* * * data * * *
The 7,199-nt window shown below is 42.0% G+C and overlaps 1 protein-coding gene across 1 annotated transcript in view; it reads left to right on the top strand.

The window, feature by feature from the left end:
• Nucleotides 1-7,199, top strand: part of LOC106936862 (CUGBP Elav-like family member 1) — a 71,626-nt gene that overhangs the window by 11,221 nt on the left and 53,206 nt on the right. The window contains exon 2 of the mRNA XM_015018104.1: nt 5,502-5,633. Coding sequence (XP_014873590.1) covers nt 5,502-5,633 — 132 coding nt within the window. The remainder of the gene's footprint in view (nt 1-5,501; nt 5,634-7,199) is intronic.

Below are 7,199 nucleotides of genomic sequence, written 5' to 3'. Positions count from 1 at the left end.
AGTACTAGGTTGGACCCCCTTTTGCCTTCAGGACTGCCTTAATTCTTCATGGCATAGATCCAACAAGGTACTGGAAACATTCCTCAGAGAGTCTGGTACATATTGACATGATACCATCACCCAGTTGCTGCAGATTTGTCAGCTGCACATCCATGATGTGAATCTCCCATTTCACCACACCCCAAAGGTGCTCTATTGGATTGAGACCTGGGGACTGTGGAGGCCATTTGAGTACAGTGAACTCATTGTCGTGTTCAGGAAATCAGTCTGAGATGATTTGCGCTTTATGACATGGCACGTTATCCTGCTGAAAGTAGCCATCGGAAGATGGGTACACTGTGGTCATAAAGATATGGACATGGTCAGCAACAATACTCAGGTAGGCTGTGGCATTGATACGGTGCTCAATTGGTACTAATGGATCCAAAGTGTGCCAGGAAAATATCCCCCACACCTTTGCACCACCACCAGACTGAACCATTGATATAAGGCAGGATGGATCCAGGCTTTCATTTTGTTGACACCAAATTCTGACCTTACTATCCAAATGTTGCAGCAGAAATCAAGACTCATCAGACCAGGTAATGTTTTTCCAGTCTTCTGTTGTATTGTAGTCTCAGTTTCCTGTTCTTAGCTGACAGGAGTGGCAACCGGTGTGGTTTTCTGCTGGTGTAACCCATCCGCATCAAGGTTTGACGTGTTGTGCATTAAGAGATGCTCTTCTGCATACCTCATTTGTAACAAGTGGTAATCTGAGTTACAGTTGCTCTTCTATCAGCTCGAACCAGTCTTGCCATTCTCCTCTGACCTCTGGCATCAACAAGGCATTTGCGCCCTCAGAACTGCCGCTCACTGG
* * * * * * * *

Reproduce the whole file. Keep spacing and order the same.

The 7,199-nt window shown below is 42.0% G+C and overlaps 1 protein-coding gene across 1 annotated transcript in view; it reads left to right on the top strand.

The window, feature by feature from the left end:
• Nucleotides 1-7,199, top strand: part of LOC106936862 (CUGBP Elav-like family member 1) — a 71,626-nt gene that overhangs the window by 11,221 nt on the left and 53,206 nt on the right. The window contains exon 2 of the mRNA XM_015018104.1: nt 5,502-5,633. Coding sequence (XP_014873590.1) covers nt 5,502-5,633 — 132 coding nt within the window. The remainder of the gene's footprint in view (nt 1-5,501; nt 5,634-7,199) is intronic.

Below are 7,199 nucleotides of genomic sequence, written 5' to 3'. Positions count from 1 at the left end.
AGTACTAGGTTGGACCCCCTTTTGCCTTCAGGACTGCCTTAATTCTTCATGGCATAGATCCAACAAGGTACTGGAAACATTCCTCAGAGAGTCTGGTACATATTGACATGATACCATCACCCAGTTGCTGCAGATTTGTCAGCTGCACATCCATGATGTGAATCTCCCATTTCACCACACCCCAAAGGTGCTCTATTGGATTGAGACCTGGGGACTGTGGAGGCCATTTGAGTACAGTGAACTCATTGTCGTGTTCAGGAAATCAGTCTGAGATGATTTGCGCTTTATGACATGGCACGTTATCCTGCTGAAAGTAGCCATCGGAAGATGGGTACACTGTGGTCATAAAGATATGGACATGGTCAGCAACAATACTCAGGTAGGCTGTGGCATTGATACGGTGCTCAATTGGTACTAATGGATCCAAAGTGTGCCAGGAAAATATCCCCCACACCTTTGCACCACCACCAGACTGAACCATTGATATAAGGCAGGATGGATCCAGGCTTTCATTTTGTTGACACCAAATTCTGACCTTACTATCCAAATGTTGCAGCAGAAATCAAGACTCATCAGACCAGGTAATGTTTTTCCAGTCTTCTGTTGTATTGTAGTCTCAGTTTCCTGTTCTTAGCTGACAGGAGTGGCAACCGGTGTGGTTTTCTGCTGGTGTAACCCATCCGCATCAAGGTTTGACGTGTTGTGCATTAAGAGATGCTCTTCTGCATACCTCATTTGTAACAAGTGGTAATCTGAGTTACAGTTGCTCTTCTATCAGCTCGAACCAGTCTTGCCATTCTCCTCTGACCTCTGGCATCAACAAGGCATTTGCGCCCTCAGAACTGCCGCTCACTGG